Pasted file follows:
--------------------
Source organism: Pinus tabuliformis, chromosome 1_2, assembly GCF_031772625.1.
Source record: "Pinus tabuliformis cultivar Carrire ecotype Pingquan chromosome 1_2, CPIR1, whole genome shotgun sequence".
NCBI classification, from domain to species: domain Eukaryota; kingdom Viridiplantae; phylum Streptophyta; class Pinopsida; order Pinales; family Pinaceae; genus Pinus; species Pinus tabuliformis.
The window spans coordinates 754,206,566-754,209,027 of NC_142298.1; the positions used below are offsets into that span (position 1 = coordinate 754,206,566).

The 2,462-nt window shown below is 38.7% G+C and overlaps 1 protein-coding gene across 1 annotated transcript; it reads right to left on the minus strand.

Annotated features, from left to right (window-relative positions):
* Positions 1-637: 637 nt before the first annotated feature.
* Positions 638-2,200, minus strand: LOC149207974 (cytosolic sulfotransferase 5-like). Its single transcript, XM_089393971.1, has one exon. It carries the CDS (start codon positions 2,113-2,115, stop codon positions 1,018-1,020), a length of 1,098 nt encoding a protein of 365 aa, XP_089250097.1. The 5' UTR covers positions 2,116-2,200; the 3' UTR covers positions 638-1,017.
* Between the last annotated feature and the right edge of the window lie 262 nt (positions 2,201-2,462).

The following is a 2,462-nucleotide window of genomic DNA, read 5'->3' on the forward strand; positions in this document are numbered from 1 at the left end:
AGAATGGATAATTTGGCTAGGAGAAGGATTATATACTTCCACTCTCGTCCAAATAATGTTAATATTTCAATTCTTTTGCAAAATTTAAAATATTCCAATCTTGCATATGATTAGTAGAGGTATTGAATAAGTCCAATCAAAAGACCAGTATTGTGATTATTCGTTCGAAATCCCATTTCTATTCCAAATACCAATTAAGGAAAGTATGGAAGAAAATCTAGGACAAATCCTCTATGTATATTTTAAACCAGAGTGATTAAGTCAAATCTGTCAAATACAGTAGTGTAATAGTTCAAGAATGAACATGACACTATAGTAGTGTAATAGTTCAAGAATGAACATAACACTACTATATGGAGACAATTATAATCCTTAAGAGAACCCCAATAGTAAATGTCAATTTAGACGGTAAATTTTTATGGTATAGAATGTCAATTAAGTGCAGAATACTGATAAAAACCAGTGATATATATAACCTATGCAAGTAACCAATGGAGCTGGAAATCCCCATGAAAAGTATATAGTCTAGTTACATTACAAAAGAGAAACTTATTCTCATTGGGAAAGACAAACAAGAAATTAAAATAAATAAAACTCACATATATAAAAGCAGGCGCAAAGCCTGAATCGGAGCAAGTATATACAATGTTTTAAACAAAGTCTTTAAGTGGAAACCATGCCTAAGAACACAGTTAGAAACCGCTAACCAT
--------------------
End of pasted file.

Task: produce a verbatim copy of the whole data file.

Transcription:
Source organism: Pinus tabuliformis, chromosome 1_2, assembly GCF_031772625.1.
Source record: "Pinus tabuliformis cultivar Carrire ecotype Pingquan chromosome 1_2, CPIR1, whole genome shotgun sequence".
NCBI classification, from domain to species: domain Eukaryota; kingdom Viridiplantae; phylum Streptophyta; class Pinopsida; order Pinales; family Pinaceae; genus Pinus; species Pinus tabuliformis.
The window spans coordinates 754,206,566-754,209,027 of NC_142298.1; the positions used below are offsets into that span (position 1 = coordinate 754,206,566).

The 2,462-nt window shown below is 38.7% G+C and overlaps 1 protein-coding gene across 1 annotated transcript; it reads right to left on the minus strand.

Annotated features, from left to right (window-relative positions):
* Positions 1-637: 637 nt before the first annotated feature.
* Positions 638-2,200, minus strand: LOC149207974 (cytosolic sulfotransferase 5-like). Its single transcript, XM_089393971.1, has one exon. It carries the CDS (start codon positions 2,113-2,115, stop codon positions 1,018-1,020), a length of 1,098 nt encoding a protein of 365 aa, XP_089250097.1. The 5' UTR covers positions 2,116-2,200; the 3' UTR covers positions 638-1,017.
* Between the last annotated feature and the right edge of the window lie 262 nt (positions 2,201-2,462).

The following is a 2,462-nucleotide window of genomic DNA, read 5'->3' on the forward strand; positions in this document are numbered from 1 at the left end:
AGAATGGATAATTTGGCTAGGAGAAGGATTATATACTTCCACTCTCGTCCAAATAATGTTAATATTTCAATTCTTTTGCAAAATTTAAAATATTCCAATCTTGCATATGATTAGTAGAGGTATTGAATAAGTCCAATCAAAAGACCAGTATTGTGATTATTCGTTCGAAATCCCATTTCTATTCCAAATACCAATTAAGGAAAGTATGGAAGAAAATCTAGGACAAATCCTCTATGTATATTTTAAACCAGAGTGATTAAGTCAAATCTGTCAAATACAGTAGTGTAATAGTTCAAGAATGAACATGACACTATAGTAGTGTAATAGTTCAAGAATGAACATAACACTACTATATGGAGACAATTATAATCCTTAAGAGAACCCCAATAGTAAATGTCAATTTAGACGGTAAATTTTTATGGTATAGAATGTCAATTAAGTGCAGAATACTGATAAAAACCAGTGATATATATAACCTATGCAAGTAACCAATGGAGCTGGAAATCCCCATGAAAAGTATATAGTCTAGTTACATTACAAAAGAGAAACTTATTCTCATTGGGAAAGACAAACAAGAAATTAAAATAAATAAAACTCACATATATAAAAGCAGGCGCAAAGCCTGAATCGGAGCAAGTATATACAATGTTTTAAACAAAGTCTTTAAGTGGAAACCATGCCTAAGAACACAGTTAGAAACCGCTAACCAT